By Alex Distefano
By Scott Snowden
By Anna Merlan
By Steve Almond
By Jena Ardell
By Jon Campbell
By Alan Scherstuhl
By Tessa Stuart
Even the least avid follower of fashion knows by now that it is quite the season for old-lady, old-fashioned brooches. Fusty pins, the bigger the better, are meant to be affixed, in multiples, to artfully fake-ratty cardigans and fraying tweeds, the better to embody what the magazines are calling granny chic, a trend promulgated by last spring's Milan runways and taken up enthusiastically by the fashion flock. (Don't like granny chic? Don't worryit's going bye-bye, and soon. Last week on its spring 2005 runway, Prada showed parrot chic: outfits appliquéd with birds.)
Now, if you are Miuccia Prada, your gigantic broochesfenders, as they were called 100 years agoare bought at places like Fred Leighton on Madison Avenue. We've been to Fred'sand let us tell youthe stuff is gorgeous, but the staff isn't thrilled to take out pieces endlessly for people who are clearly in no financial condition to buy. After all, it ain't a museum.
Which is why we recently skipped Leighton in favor of a real museum. To get a look at truly high-caliber broochesalong with earrings, charm bracelets, etc.we stop by the "Masterpieces of American Jewelry" exhibit at the American Folk Art Museum (folkartmuseum.org). And what do we find, along with 18th-century mourning lockets and Tiffany orchids? A series of those famous pins known to collectors as Raymond Yard bunnies.
Truth is, though we have been hearing about these rabbits for decades, we have never seen one in the flesh, as it were. The anthropomorphic critters were made during the Depression by Yard, who functioned more or less as private jeweler to the Rockefellers. He dressed his bunnies as race-car drivers and fishermen and even butlers carrying tiny trays of bejeweled cocktails.
In person the bunnies are far grander than we anticipatedwhich isn't to say we we'd turn one down if it hopped out of the mailbox. (At this point, they're so rare even Miuccia would have trouble finding one.) Oh, well, even if we owned one, it would be a little small for this year's brooch trend, which is bold bordering on gaudy.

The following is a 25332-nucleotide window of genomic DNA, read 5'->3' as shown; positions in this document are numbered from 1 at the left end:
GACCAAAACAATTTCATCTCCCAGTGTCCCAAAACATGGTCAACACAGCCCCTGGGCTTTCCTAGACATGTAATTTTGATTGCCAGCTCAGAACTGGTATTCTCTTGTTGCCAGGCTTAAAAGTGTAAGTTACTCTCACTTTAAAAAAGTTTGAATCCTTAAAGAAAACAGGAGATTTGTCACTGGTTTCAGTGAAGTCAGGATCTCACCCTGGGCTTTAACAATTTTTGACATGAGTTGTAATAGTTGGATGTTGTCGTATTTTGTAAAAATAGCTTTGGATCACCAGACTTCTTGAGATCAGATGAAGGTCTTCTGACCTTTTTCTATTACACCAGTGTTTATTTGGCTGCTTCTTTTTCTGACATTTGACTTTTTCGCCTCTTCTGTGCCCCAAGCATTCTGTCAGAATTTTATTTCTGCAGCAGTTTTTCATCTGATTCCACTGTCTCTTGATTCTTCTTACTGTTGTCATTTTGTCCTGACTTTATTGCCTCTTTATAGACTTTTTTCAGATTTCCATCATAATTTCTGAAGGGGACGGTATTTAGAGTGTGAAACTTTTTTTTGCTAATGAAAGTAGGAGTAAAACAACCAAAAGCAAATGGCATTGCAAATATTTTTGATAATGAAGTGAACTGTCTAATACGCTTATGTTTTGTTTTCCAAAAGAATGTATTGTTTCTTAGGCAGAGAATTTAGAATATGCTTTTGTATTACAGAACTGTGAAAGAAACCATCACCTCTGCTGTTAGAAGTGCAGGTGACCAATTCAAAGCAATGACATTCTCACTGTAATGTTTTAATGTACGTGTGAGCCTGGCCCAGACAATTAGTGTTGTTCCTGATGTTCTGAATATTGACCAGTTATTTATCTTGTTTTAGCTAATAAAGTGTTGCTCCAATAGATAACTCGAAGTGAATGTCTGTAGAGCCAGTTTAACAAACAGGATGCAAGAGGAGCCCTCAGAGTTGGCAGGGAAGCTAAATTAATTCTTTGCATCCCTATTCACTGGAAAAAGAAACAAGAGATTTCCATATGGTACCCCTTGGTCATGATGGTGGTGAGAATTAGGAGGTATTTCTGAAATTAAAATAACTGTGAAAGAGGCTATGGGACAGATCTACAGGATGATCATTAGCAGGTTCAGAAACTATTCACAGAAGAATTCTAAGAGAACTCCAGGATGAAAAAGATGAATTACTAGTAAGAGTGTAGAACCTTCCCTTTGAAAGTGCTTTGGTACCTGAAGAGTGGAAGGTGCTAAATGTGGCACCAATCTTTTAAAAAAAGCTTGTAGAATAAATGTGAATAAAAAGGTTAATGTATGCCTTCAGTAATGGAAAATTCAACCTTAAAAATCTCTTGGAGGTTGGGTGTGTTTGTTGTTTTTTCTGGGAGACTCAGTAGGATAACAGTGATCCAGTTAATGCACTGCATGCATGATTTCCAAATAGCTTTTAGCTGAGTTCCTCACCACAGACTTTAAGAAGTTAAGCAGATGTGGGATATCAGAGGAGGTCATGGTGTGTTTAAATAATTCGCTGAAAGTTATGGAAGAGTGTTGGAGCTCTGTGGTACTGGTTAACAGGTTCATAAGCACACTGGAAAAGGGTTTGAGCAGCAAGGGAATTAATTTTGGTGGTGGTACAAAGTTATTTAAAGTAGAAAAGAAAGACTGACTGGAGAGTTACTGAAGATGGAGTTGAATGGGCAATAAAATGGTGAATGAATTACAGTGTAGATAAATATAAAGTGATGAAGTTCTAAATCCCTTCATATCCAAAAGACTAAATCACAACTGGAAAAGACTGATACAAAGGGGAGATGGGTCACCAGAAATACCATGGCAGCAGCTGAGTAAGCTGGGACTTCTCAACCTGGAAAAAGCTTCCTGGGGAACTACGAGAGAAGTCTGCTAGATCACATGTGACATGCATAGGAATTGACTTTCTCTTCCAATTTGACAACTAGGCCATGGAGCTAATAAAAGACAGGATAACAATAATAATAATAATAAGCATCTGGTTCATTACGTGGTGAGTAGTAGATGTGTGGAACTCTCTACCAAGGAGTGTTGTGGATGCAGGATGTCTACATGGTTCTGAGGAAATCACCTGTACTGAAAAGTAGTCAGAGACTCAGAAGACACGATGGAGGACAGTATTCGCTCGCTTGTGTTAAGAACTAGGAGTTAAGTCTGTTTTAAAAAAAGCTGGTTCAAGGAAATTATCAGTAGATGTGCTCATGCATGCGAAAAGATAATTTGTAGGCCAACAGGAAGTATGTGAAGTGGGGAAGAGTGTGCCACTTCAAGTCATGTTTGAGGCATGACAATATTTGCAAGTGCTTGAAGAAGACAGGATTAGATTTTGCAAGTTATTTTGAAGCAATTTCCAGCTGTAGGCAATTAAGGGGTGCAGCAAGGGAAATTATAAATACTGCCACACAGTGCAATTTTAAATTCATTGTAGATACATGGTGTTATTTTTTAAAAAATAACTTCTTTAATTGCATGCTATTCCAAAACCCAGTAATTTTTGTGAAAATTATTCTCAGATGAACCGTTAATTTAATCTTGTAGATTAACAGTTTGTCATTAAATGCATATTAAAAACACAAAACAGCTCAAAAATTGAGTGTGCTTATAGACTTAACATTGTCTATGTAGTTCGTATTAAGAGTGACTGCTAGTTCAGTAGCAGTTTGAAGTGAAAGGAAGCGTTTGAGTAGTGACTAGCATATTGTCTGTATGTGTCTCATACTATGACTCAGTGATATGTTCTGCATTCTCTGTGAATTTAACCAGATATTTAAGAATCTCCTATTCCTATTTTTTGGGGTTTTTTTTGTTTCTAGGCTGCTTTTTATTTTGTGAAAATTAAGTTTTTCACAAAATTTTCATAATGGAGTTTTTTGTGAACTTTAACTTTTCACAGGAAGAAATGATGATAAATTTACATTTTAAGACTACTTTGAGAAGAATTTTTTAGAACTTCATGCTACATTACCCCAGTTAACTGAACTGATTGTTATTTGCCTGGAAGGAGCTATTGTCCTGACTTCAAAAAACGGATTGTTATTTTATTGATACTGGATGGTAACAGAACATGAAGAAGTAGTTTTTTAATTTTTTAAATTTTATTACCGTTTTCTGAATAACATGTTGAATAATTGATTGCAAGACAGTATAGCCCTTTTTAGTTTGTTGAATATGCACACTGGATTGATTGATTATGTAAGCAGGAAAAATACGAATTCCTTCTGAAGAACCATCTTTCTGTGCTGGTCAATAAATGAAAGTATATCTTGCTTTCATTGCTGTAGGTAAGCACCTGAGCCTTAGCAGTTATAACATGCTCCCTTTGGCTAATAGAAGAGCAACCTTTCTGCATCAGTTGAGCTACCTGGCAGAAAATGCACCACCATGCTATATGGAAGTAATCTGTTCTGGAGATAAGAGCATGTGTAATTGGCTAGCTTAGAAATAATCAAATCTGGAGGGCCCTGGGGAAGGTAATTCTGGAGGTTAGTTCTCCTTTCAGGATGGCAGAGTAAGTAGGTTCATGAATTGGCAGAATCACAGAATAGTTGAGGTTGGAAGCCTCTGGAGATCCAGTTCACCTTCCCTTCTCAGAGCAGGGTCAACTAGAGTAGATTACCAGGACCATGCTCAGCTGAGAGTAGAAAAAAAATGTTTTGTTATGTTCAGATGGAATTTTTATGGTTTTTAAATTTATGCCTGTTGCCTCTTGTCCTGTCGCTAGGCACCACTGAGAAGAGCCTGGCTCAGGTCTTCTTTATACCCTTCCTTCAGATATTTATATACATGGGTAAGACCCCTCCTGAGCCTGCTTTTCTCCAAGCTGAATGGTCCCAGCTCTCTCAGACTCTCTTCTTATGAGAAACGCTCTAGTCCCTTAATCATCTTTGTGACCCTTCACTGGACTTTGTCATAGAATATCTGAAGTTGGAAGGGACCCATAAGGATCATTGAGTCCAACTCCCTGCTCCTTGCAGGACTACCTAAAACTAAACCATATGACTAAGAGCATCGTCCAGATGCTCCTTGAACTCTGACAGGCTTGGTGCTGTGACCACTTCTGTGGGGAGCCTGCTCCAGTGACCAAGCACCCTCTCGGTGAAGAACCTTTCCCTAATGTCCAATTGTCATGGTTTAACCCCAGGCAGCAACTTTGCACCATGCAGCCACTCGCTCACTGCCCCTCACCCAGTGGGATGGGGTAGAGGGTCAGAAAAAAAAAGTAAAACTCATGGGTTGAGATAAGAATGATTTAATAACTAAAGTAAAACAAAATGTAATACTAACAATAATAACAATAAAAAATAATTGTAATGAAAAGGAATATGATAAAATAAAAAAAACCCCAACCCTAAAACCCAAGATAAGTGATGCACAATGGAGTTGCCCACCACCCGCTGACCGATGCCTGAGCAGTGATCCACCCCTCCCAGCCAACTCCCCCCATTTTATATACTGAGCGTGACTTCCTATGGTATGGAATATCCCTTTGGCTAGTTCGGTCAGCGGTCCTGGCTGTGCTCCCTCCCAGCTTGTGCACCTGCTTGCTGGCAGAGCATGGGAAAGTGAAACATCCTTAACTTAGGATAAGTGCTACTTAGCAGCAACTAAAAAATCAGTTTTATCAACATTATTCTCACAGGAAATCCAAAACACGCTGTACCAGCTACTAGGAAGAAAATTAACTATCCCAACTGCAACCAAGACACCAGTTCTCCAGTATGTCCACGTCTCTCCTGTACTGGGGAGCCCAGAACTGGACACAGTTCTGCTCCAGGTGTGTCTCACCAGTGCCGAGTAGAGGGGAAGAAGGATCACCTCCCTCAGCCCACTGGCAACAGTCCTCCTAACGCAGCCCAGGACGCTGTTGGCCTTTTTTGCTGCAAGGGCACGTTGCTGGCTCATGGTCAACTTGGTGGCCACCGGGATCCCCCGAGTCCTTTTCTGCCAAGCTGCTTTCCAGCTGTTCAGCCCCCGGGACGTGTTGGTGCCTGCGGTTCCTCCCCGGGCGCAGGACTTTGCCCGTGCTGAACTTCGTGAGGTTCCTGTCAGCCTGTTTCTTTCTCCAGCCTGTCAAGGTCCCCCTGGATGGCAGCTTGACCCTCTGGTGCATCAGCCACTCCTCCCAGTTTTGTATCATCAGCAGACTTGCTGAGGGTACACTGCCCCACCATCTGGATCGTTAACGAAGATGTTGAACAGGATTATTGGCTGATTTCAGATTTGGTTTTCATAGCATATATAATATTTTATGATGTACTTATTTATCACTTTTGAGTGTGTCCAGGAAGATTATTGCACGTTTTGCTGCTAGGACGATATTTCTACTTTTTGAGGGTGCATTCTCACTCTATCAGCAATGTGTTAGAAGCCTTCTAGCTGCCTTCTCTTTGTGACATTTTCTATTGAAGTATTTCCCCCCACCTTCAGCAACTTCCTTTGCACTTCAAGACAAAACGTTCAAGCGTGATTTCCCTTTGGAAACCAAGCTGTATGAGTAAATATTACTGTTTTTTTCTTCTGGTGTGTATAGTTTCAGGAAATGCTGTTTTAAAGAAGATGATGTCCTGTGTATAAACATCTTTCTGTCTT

In search of such glitz at a low price, we check out the Laila Rowe shop that just opened on West 8th Street between Broadway and University Place. (These Laila Rowe stores, with their cut-rate baubles and quirky handbags, have been multiplying like a virus all through downtown Manhattan.) Indeed, Laila does have plenty of pins, included one in a sour-green color that shows two butterflies, one on top of the other. (Is this how you get baby butterflies?) In any case, it is a pleasing $12.
Though H&M is sorely disappointing, offering only a fabric flower that converts from hair holder to pin (then again, for $2.90 it could glitz up a sweater), believe it or not, Banana Republic has a host of choices, including an item that combines a clot of fake jewels with a few feather plumes for $32. A huge turquoise spiral studded with ersatz diamonds and amethysts is $58, which seems like a lot to risk on so a fleeting trend, so we go once again to our favorite cheap jewelry store, the wonderful So Good at 496 Broadway in Soho. For $29.99 there's an imitation Chanel diamond-and-pearl pin; a peacock feather (almost a parrot! Save for spring!) is likewise $29.99. For $49.99, you can have a rather gruesome spider with a multicolor stoned center, which might be nice for the days leading up to Halloween. But perhaps our favorite brooch is a bejeweled martini glass, complete with fake-emerald olive and only $14.99. All it needs is a bunny to serve it.